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  • C a IL and fMLP induced the expression of CD

    2018-11-09

    C5a, IL-8, and fMLP induced the 9-Phenanthrol of CD11b and CD162 on the neutrophil surface and shed off CD62L, as detected by FACS (Fig. S6). HRG did not influence the basal and agonist-induced changes in adhesion molecules on the neutrophil surface except for activated form of CD11b (Fig. S6). Since HRG did not influence the expression of PSGL-1 and Mac-1 induced by IL-8, C5a, and fMLP, HRG was speculated not to inhibit the agonists-induced facilitation of neutrophil migration to the destination. This speculation was supported by the present finding that there were no differences in the total number of infiltrating neutrophils in the peritoneal cavity between HRG-treated and control CLP mice (Fig. S1F) and HRG neither stimulated nor inhibited migration to horizontal direction in chemotaxis assay (Fig. S5). Therefore, it is possible that HRG does not interfere with neutrophil activation and migration of neutrophils which are responsible for the recruitment of neutrophils into inflamed sites while playing a role in maintaining the basal state of circulating neutrophils. In contrast, HRG concentration dependently antagonized agonist-induced morphological changes and vice versa (Fig. S8). Excess activation and even lesion of VECs represent the disorder of septic condition (Opal and van der Poll, 2015). The inhibition of expression of ICAM-1 and P-selectin on VECs induced by LPS or TNF-α in vitro by the addition of HRG (1μM) strongly suggested that physiological concentration of HRG in the circulation constantly suppresses the activation of VECs. Furthermore, HRG appeared to play a protective role against endothelial cell death induced by LPS and TNF-α. Thus, it was concluded that HRG is a crucial regulatory factor of VEC function. We should mention that HRG may exert its effects on mononuclear phagocytes in septic condition in addition to neutrophils and VECs because the binding of HRG to mononuclear phagocytes was reported (Tugues et al., 2014) and phenotype change of macrophages by HRG was observed in cancer (Rolny et al., 2011). Taken together, the results in the present study strongly suggested that the decrease in plasma HRG constitutes the fundamental pathway for septic pathogenesis. The supplementary treatment of CLP mice with HRG may simultaneously improve complex and multiple aspects of the serious disorders found in septic conditions: the uncontrolled activation of circulating neutrophils, the activation and lesion of VECs, the immunothrombosis, cytokine overproduction, and the disorder of coagulation and fibrinolysis cascades. Supplementary therapy with HRG may provide a novel strategy for the treatment of septic patients (Ward, 2012; Opal et al., 2013; Ranieri et al., 2012; Rice et al., 2010; Russell, 2006) although there might be a therapeutic time window for the treatment. The following are the supplementary data related to this article.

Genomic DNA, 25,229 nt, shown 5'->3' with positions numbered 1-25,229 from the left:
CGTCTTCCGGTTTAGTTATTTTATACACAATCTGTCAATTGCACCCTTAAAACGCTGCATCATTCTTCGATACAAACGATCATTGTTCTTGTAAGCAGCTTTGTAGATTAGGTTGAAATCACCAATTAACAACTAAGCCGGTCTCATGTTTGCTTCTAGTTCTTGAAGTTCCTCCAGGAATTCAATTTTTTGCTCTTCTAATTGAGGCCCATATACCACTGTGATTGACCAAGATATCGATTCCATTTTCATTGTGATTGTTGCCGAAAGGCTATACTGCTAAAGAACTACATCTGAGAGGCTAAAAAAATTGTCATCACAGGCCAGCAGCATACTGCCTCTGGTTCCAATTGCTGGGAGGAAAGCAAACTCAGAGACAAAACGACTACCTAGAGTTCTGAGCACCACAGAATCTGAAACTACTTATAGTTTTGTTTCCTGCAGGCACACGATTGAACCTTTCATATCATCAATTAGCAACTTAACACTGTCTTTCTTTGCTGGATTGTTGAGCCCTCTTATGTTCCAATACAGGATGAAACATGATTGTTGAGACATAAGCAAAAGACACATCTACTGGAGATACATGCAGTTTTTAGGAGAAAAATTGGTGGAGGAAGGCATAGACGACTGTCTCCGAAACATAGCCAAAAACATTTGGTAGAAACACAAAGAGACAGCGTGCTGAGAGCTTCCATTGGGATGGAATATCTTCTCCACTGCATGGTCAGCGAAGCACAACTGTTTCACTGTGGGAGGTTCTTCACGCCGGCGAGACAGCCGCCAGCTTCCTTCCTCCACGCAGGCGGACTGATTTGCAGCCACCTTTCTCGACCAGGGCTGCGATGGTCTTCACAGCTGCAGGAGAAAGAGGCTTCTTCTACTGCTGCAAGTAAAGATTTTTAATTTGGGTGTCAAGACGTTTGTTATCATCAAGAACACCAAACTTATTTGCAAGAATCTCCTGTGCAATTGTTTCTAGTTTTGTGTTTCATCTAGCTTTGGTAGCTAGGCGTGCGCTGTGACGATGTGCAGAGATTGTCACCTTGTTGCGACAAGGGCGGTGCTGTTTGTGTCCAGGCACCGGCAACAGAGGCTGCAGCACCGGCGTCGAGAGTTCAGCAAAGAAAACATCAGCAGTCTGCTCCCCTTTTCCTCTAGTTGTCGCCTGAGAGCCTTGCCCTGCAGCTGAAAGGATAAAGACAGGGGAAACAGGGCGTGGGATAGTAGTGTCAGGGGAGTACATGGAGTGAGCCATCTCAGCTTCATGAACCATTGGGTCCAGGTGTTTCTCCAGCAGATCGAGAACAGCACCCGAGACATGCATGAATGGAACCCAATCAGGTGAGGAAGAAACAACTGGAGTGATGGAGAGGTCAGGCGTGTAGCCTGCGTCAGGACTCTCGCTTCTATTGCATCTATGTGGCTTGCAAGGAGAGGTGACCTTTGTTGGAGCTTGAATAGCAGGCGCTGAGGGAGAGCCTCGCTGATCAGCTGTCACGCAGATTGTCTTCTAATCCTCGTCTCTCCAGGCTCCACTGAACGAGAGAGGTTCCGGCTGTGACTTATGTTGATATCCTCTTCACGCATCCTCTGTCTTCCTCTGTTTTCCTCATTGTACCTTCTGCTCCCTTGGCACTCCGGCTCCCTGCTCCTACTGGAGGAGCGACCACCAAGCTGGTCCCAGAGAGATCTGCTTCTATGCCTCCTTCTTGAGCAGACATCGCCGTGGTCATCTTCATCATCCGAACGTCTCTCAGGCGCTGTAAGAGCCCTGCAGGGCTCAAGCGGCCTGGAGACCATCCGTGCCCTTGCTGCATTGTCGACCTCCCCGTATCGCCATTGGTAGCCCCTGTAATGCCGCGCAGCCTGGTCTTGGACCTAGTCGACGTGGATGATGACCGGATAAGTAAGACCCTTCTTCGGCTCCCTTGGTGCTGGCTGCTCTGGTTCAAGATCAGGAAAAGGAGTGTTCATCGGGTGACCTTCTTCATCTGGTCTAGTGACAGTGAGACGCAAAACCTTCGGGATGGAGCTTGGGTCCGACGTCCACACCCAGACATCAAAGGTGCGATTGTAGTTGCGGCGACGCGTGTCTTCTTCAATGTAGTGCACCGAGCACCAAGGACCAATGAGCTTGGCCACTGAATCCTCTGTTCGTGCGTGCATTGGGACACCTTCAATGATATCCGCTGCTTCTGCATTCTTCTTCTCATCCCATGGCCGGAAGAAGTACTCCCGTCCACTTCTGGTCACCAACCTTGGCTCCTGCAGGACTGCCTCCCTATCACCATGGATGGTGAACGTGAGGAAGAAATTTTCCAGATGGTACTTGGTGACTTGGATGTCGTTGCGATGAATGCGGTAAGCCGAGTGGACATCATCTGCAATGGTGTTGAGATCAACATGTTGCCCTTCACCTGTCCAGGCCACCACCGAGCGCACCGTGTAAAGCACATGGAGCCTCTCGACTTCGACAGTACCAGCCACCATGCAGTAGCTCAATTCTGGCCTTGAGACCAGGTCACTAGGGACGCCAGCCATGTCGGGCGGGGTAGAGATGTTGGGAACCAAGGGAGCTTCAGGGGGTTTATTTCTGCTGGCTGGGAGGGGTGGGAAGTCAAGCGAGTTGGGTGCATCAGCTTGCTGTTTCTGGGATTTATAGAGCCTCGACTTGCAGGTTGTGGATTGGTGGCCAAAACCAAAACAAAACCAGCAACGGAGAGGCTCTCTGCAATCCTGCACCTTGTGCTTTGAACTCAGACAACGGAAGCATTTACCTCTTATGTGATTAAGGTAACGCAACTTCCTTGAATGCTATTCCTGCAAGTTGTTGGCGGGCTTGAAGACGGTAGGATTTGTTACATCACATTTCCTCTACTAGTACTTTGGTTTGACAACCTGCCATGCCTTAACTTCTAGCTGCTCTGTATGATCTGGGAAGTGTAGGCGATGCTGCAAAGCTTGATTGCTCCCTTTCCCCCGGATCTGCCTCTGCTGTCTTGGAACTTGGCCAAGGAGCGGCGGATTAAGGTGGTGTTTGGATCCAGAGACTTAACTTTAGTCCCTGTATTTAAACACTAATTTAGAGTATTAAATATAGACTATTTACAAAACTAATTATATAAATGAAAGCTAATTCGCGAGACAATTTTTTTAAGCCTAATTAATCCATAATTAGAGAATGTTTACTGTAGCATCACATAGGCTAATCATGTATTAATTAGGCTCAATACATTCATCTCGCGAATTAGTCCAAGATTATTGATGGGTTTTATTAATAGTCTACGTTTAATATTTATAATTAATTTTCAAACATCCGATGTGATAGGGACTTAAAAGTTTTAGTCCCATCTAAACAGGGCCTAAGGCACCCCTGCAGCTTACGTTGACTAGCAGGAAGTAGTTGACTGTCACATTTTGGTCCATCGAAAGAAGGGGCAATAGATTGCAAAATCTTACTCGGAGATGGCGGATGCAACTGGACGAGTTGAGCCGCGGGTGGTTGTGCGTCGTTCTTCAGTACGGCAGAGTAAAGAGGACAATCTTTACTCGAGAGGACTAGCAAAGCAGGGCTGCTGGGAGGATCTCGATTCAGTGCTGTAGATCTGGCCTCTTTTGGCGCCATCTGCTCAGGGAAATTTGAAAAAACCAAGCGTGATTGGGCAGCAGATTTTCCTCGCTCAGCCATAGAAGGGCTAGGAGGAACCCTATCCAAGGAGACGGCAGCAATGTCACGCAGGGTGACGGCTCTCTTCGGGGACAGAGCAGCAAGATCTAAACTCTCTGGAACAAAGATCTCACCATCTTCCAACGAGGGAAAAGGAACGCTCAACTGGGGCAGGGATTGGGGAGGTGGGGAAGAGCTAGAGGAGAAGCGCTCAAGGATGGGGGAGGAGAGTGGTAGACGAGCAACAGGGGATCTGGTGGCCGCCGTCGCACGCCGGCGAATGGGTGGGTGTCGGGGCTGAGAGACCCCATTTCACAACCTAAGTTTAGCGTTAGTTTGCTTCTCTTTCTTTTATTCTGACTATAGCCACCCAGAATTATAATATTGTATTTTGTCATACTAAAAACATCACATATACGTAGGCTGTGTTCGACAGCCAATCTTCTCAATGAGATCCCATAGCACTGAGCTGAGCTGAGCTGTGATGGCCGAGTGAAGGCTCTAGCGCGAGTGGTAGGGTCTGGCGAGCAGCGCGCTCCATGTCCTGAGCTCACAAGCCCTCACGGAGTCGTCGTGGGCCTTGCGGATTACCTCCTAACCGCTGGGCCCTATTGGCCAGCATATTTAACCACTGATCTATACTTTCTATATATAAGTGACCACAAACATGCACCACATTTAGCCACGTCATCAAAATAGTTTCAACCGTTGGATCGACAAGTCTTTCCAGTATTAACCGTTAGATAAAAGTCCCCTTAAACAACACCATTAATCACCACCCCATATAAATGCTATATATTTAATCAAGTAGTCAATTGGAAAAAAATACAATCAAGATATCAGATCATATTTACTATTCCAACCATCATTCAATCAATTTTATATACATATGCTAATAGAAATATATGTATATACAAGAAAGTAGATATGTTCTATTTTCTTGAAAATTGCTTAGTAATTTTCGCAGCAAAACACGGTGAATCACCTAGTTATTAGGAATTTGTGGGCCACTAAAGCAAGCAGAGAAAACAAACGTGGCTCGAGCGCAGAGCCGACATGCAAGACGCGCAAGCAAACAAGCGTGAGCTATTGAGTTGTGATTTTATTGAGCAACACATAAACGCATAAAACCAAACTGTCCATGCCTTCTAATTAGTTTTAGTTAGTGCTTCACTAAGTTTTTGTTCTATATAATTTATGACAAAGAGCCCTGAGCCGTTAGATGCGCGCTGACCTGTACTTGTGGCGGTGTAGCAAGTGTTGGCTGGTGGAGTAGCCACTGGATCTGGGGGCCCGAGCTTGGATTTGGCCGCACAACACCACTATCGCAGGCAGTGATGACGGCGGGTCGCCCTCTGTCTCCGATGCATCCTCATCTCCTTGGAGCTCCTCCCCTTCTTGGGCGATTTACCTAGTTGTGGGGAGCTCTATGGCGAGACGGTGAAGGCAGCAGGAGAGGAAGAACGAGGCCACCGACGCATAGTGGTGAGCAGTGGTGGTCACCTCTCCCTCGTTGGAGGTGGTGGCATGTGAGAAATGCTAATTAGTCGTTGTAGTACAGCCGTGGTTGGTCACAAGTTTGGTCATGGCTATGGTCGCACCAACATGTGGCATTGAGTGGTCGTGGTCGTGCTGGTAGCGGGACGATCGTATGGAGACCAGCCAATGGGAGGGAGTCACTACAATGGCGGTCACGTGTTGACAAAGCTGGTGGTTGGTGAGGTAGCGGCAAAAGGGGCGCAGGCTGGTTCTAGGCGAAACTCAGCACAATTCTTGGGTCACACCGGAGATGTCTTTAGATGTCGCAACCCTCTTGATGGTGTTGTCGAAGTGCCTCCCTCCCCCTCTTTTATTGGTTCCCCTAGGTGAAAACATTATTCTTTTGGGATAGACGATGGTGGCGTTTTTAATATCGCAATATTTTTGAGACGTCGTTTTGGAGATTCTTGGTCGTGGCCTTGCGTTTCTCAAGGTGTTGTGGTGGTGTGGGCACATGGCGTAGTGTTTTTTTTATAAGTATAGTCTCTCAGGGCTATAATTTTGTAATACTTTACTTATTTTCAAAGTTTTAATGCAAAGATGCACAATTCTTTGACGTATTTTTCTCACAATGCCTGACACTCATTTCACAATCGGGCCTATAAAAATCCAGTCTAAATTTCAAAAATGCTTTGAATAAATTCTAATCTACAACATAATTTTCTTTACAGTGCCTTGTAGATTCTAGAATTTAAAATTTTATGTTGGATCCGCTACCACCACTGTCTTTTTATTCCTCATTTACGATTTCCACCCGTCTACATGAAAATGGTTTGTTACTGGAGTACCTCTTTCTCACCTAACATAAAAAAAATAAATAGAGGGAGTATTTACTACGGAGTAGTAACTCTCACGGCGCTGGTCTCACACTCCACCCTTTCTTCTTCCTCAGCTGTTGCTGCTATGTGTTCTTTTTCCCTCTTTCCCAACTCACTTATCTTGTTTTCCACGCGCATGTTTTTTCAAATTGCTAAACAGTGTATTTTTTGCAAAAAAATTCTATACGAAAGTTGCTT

Conflicts of Interest
    Author Contributions
    Acknowledgments This work was supported by grants from Scientific Research from the Ministry of Health, Labour, and Welfare of Japan (WA2F2547, WA2F2601), the Japan Agency for Medical Research and Development, AMED (15lk0201014h0003), the Japan Society for the Promotion of Science (JSPS No. 2567046405, 15H0468617), and Secom Science and Technology Foundation to M.N. and from the Hokuto Foundation for Bioscience to H.W. We thank M. Sato, M. Narasaki, and H. Nakamura for their technical assistance. Human fresh frozen plasma was kindly provided by the Japanese Red Cross Society.
    Introduction Malaria, a mosquito-borne infectious disease caused by eukaryotic intracellular protists of the genus Plasmodium, kills close to one million people worldwide each year, predominantly children under 5years of age (Murray et al., 2012; World Health Organization, 2013). Of the five species of Plasmodium that can infect humans, infection with Plasmodium falciparum accounts for the vast majority of deaths worldwide. Plasmodium\'s complex life cycle involves invasion of hepatocytes and red blood cells (RBCs); however, the clinical symptoms arise from the invasion of RBCs by the asexual blood stage parasite. Antibodies are thought to play an important role in natural immunity as demonstrated by the reduction in parasitemia and clinical symptoms in P. falciparum-infected individuals following passive transfer of immunoglobulins from semi-immune donors (Cohen et al., 1961; McGregor, 1964a; Sabchareon et al., 1991). However, the effector mechanisms are poorly understood.